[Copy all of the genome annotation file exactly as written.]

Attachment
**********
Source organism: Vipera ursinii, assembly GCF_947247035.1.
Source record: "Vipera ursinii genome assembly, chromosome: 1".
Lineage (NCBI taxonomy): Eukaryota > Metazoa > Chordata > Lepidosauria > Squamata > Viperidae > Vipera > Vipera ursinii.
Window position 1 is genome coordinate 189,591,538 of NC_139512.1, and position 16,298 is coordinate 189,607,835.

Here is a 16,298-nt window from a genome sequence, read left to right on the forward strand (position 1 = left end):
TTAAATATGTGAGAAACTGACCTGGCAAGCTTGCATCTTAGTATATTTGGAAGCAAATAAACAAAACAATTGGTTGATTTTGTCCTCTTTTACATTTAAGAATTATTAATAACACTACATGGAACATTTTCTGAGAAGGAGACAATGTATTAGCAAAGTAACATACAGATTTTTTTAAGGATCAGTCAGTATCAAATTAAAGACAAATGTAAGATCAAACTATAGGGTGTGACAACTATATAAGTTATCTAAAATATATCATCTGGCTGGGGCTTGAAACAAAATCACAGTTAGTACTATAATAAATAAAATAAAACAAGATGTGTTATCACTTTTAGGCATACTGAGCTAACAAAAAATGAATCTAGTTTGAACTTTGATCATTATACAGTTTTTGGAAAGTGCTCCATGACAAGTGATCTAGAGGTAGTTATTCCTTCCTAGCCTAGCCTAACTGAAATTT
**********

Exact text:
Source organism: Vipera ursinii, assembly GCF_947247035.1.
Source record: "Vipera ursinii genome assembly, chromosome: 1".
Lineage (NCBI taxonomy): Eukaryota > Metazoa > Chordata > Lepidosauria > Squamata > Viperidae > Vipera > Vipera ursinii.
Window position 1 is genome coordinate 189,591,538 of NC_139512.1, and position 16,298 is coordinate 189,607,835.

Here is a 16,298-nt window from a genome sequence, read left to right on the forward strand (position 1 = left end):
TTAAATATGTGAGAAACTGACCTGGCAAGCTTGCATCTTAGTATATTTGGAAGCAAATAAACAAAACAATTGGTTGATTTTGTCCTCTTTTACATTTAAGAATTATTAATAACACTACATGGAACATTTTCTGAGAAGGAGACAATGTATTAGCAAAGTAACATACAGATTTTTTTAAGGATCAGTCAGTATCAAATTAAAGACAAATGTAAGATCAAACTATAGGGTGTGACAACTATATAAGTTATCTAAAATATATCATCTGGCTGGGGCTTGAAACAAAATCACAGTTAGTACTATAATAAATAAAATAAAACAAGATGTGTTATCACTTTTAGGCATACTGAGCTAACAAAAAATGAATCTAGTTTGAACTTTGATCATTATACAGTTTTTGGAAAGTGCTCCATGACAAGTGATCTAGAGGTAGTTATTCCTTCCTAGCCTAGCCTAACTGAAATTT